A proper understanding of how the geomagnetic field is generated in Earth’s liquid core, by the so-called geodynamo, remains one of the greatest outstanding problems in Earth science. The principal difficulty is that the core is far too remote to be probed directly; scientific knowledge has advanced through exploiting the limited set of observations and computer simulations of the Earth’s core. The computational models, much like those used to simulate weather or climate, have improved significantly in the last few decades, largely due to the ongoing technological improvements in computing.
From a mathematical standpoint, on medium to long time scales, the core can be realistically modeled as a constrained dynamical system. Such an idea may be more familiar in mechanical systems such as (industrial) robots, which are often modeled as constrained dynamical systems: the parts move under the force exerted by motors according to the laws of mechanics under the constraint that the rods and other elements do not extend or compress. The rods in such systems can also be considered as springs in the limit that the stiffness constant goes to infinity. Specialized numerical methods are required when simulating such systems.
The idea of this project is to consider the Earth's core as evolving under the control of a system of constraints, called the Taylor constraints. The existing numerical methods will need to be adapted to this setting, in which the underlying dynamics are described by partial differential equations, now subject to a continuous family of constraints.
Realistic models of the long term operation of the geodynamo, the mechanism responsible for generating Earth’s magnetic field, may shed light on several macroscopic features of the field which are still unexplained. The first is the fact that the Earth’s field is predominantly aligned with the rotation axis; the second are global magnetic reversals which occur, on average, a few times every million years.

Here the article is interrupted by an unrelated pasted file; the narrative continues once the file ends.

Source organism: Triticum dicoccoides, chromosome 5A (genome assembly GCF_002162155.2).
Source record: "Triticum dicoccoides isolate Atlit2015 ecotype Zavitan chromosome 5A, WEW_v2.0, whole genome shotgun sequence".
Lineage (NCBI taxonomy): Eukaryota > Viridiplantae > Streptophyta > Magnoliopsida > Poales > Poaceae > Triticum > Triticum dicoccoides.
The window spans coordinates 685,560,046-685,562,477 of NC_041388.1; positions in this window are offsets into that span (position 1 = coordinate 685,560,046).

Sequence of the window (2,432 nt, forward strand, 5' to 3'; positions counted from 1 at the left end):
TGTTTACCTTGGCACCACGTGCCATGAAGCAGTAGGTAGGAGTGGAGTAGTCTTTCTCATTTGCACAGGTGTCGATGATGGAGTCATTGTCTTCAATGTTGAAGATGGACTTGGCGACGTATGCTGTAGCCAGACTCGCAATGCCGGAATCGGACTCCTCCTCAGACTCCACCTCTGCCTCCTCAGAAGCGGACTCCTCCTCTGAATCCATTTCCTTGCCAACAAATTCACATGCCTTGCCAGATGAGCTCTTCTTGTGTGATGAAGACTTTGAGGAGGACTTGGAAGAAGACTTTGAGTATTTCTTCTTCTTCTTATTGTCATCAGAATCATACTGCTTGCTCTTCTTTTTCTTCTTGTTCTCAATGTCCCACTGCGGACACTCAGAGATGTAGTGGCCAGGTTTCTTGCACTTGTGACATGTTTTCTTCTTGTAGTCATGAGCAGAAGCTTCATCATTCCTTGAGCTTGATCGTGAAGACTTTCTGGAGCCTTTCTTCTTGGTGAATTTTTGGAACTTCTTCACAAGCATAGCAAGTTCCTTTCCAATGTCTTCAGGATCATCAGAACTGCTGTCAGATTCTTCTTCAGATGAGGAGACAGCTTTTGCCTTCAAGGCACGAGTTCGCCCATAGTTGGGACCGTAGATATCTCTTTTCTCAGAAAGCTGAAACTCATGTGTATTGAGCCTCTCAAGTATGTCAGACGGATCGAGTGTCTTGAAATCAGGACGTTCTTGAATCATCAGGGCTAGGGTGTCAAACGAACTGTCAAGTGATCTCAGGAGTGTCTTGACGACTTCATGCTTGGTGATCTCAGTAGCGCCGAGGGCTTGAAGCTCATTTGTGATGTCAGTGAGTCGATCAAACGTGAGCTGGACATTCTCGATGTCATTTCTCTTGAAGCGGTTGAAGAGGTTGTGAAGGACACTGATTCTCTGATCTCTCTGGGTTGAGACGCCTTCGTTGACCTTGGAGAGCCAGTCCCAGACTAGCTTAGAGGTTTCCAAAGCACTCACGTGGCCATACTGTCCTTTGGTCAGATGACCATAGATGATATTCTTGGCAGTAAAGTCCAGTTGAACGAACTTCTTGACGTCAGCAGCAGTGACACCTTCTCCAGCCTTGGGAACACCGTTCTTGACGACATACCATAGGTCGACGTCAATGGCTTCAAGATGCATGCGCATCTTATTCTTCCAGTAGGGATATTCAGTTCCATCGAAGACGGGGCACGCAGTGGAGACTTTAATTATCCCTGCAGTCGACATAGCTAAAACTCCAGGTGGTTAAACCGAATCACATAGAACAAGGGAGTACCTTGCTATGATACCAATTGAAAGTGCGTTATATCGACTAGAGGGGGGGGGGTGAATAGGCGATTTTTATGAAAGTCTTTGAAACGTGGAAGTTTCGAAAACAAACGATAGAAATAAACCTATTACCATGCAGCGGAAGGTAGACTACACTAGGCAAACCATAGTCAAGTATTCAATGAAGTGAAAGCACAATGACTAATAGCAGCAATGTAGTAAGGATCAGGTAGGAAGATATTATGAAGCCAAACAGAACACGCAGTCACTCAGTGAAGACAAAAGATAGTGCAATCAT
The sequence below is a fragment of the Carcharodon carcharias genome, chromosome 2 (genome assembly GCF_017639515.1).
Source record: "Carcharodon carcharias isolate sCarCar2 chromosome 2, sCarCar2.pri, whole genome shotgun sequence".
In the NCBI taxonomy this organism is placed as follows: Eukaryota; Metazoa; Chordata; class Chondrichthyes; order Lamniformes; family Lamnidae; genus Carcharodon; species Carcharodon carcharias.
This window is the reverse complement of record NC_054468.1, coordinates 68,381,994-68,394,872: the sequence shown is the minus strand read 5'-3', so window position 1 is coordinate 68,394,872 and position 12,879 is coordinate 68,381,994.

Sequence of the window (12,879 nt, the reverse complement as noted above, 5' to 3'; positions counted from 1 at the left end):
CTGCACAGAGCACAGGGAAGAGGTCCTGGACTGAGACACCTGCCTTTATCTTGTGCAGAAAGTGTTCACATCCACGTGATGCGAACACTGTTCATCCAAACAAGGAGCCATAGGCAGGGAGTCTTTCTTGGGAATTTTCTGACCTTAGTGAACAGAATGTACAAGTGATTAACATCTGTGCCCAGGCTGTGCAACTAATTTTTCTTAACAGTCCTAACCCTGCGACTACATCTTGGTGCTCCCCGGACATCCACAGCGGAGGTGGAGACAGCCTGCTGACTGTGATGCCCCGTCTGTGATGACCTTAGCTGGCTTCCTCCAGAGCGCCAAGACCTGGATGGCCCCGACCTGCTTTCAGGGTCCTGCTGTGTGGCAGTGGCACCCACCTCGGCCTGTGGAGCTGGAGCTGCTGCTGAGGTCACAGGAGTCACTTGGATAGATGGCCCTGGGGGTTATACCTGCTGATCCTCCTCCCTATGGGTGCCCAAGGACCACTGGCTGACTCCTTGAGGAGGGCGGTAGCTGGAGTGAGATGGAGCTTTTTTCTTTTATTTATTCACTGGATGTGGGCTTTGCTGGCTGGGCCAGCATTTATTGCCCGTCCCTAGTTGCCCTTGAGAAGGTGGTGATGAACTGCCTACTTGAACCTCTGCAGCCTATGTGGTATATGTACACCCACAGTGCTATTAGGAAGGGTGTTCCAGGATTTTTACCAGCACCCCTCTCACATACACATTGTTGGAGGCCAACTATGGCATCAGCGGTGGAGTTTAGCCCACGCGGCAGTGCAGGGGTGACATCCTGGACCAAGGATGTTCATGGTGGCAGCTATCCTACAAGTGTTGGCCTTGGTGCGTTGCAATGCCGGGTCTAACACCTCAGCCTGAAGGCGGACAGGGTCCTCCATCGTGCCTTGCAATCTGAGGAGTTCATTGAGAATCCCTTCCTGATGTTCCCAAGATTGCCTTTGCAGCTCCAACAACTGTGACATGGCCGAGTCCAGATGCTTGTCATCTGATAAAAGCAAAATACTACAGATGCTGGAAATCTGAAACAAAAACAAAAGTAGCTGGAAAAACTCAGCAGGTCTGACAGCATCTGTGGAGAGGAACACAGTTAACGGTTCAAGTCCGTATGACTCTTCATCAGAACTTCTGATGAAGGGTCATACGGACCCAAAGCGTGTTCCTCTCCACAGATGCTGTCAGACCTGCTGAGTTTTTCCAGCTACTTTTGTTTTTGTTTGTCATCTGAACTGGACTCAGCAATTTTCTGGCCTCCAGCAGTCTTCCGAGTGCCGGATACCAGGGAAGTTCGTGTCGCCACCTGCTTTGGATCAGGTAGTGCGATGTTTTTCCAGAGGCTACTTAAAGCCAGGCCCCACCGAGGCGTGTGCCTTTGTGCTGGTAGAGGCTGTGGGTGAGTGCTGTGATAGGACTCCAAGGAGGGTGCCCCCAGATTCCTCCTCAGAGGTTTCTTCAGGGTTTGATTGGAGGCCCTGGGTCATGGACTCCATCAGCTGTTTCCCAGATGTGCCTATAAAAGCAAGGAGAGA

This project will involve both theoretical and computational aspects in modeling the Earth’s geodynamo as a constrained dynamical system. The student will begin by formulating the equations of motion and the structure of the constraints. Existing code will be modified and adapted to encode the mathematical model, which will be run on the Leeds university supercomputer ARC2.
The student will learn both the theory and computational techniques required to model the Earth’s core. Training in programming and running code on massively parallel supercomputers will be given. The student will be housed in applied mathematics, but will be a part of the deep Earth research group, a vibrant and active group that spans the Institute of Geophysics and Tectonics and applied mathematics. The deep Earth group has a strong portfolio of international collaborators from which the student will benefit. Although the project will be based at Leeds, there will be opportunities to attend international conferences (UK, Europe, US and elsewhere), and potentially collaborative visits within Europe.
We seek a highly motivated candidate with a strong background in mathematics, physics, computation, geophysics or another highly numerate discipline. Knowledge of geomagnetism is not required, and training will be given in all aspects of the PhD.
For further information please contact Jitse Niesen ([email protected]
) or Phil Livermore ([email protected]
How to apply - please visit: http://www.maths.leeds.ac.uk/postgraduate-research.html
Further reading / bibliography
A Millennium of Geomagnetism, online material: http://www.phy6.org/earthmag/mill_1.htm
A three-dimensional self-consistent computer simulation of a geomagnetic field reversal, Glatzmaier & Roberts, Nature 377, 203-209, 1995.
The evolution of a magnetic field subject to Taylor’s constraint using a projection operator, Livermore et al., 2011.
Numerical methods in multi-body dynamics, Eich-Soellner & Führer, Teubner Stuttgart, 1998.